If you think you have the organizational skills and know-how to confidently work as a freelance developer, there are a few steps to take before getting started. Unlike a traditional, full-time position, there are some interesting pain points that freelance developer face. Essentially, overcoming these challenges requires paying attention to the skills you cultivate and the way you spend your precious time.
Here are a few strategies to consider out of the starting block.
Specialize your language skills
Specializing in a specific type of programming, such as web development or database development, will make it much easier to advertise your services and land a freelance position. Try learning one or two niche languages that you can demonstrate proficiency in when marketing yourself. It also allows you to establish yourself as an expert in certain fields, which will make it easier to land additional work.
For instance, few companies struggle to hire full-time developers who can code in languages like Python, Java and C. However, companies often need help working with more obscure languages like Erlang and COBOL. If you know one of these languages, you'll be in a stronger position to find freelance work. Not only will you face less competition from other candidates, but companies are often desperate for programmers with these specialized programming skills.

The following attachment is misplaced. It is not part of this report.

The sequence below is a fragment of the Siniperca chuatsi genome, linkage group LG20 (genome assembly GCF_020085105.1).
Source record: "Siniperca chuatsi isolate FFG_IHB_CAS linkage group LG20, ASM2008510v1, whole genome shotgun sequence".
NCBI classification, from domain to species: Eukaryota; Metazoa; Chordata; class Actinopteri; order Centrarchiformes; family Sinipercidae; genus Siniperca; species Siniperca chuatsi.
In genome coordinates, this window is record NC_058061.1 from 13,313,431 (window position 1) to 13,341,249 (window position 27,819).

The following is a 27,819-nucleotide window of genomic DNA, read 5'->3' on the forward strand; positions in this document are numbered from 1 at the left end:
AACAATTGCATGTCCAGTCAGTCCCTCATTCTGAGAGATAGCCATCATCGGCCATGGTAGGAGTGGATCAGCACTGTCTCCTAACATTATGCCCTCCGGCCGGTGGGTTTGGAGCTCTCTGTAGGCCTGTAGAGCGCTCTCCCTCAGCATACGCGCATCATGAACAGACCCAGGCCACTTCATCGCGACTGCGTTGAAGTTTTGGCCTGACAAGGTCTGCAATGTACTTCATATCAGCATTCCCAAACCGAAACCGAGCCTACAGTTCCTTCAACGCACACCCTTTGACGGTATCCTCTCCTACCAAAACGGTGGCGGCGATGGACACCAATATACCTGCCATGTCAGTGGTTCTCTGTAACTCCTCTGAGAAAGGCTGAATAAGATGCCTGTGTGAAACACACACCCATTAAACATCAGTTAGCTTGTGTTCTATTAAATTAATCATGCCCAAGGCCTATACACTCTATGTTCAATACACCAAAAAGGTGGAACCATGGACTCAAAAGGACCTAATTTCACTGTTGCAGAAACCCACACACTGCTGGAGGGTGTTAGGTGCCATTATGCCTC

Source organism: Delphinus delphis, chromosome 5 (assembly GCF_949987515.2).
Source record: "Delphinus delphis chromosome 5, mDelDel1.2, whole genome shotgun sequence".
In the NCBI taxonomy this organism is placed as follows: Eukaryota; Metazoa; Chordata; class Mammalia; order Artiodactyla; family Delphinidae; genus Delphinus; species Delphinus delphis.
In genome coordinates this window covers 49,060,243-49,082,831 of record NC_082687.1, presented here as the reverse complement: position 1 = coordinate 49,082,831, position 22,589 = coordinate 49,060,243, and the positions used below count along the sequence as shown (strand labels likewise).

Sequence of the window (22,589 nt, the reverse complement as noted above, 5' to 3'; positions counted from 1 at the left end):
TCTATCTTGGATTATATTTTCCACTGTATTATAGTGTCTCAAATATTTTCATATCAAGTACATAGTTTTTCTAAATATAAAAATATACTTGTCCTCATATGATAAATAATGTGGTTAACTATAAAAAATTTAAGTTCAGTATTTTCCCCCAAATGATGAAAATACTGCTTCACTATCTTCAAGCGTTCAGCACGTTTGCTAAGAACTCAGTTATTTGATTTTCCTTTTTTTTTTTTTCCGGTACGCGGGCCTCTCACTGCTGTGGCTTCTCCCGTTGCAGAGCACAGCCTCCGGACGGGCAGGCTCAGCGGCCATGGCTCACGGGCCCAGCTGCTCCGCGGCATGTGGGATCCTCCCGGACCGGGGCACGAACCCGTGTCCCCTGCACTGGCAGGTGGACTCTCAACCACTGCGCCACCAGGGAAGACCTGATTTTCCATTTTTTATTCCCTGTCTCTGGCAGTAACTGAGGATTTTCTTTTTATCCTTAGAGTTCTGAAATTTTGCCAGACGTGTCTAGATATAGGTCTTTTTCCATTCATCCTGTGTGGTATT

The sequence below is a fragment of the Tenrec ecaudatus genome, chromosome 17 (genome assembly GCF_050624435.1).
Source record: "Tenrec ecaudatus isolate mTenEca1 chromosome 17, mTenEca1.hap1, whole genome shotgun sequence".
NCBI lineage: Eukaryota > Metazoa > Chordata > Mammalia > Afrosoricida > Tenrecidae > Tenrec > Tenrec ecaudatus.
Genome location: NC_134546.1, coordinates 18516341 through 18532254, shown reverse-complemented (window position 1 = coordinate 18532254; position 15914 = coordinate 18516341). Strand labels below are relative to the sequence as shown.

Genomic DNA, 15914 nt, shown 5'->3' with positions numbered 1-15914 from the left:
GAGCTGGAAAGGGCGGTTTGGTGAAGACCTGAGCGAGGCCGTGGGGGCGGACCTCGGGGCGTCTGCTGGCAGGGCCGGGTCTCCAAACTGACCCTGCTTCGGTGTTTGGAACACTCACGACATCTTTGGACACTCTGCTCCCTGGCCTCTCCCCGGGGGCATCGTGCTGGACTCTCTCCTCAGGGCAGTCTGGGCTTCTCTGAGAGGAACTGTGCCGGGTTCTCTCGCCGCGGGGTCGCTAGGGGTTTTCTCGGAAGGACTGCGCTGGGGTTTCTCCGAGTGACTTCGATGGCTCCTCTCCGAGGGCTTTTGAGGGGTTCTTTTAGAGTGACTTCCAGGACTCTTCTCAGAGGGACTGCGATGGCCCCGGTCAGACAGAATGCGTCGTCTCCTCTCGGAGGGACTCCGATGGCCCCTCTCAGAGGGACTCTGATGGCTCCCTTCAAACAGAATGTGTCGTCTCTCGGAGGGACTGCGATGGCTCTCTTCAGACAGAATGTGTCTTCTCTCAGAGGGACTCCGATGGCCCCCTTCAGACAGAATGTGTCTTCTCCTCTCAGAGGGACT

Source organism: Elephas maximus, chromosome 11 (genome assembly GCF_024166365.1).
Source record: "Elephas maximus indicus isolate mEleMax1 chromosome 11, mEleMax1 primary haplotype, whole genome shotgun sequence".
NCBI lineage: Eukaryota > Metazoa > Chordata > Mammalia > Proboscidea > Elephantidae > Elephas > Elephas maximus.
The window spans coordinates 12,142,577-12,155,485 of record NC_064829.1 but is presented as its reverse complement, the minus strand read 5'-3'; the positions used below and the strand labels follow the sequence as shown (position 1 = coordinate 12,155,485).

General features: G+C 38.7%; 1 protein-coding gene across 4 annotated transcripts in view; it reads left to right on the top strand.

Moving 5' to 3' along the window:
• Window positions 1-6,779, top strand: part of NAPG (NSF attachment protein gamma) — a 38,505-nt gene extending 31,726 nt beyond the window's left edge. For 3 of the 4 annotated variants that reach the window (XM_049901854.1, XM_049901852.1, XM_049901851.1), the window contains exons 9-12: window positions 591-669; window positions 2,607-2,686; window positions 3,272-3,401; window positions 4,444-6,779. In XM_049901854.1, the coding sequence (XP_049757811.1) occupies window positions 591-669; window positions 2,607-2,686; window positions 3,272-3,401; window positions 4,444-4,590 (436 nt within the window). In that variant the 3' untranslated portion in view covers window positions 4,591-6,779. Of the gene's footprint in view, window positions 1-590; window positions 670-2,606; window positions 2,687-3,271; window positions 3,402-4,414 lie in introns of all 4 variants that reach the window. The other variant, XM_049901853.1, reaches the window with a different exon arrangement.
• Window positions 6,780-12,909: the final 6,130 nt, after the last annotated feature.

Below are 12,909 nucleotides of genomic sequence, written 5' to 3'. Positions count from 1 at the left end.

Understand development trends
Investing yourself in an up-and-coming field like blockchain or AI is another way to set yourself apart from the pack. Companies are hesitant to invest in full-time roles for development fields that may, or may not, turn out to be fads.
For instance, if you knew how to program blockchain mechanisms circa 2016, when the blockchain bubble was filling up, you would have had an incredibly easy time selling yourself to many companies. Today, AI developers seem to be in high demand -- although it's unclear exactly how long that will remain true.
Whether through peers or larger community groups, follow the conversations happening in the IT universe closely. Strive to identify what the next big thing is in the world of development, and adjust your skill set accordingly.
Contribute to open source
If you're looking to build a name for yourself and establish a portfolio that shows off your coding skills, contributing to open source projects -- or creating an open source tool of your own -- is a great way to do so.
For the best results, contribute to open source within the specific niche or ecosystem you want to work in. For instance, if you're trying to land a freelance gig working with applications that are deployed on Kubernetes, contribute projects to the open source community surrounding Kubernetes. This will help you build your personal brand within that niche.
Go beyond code
Some companies -- especially ones that don't have a large in-house development staff -- are looking to recruit developers that do more than just write code. Whether they explicitly state it or not, they may also want help designing applications, planning software management strategies or concepting features that will keep end users happy.
Toward that end, it might be helpful to market yourself not just as a developer, but as a technology consultant. If you're up to it, make it clear that you offer big-picture guidance in addition to your development and coding services.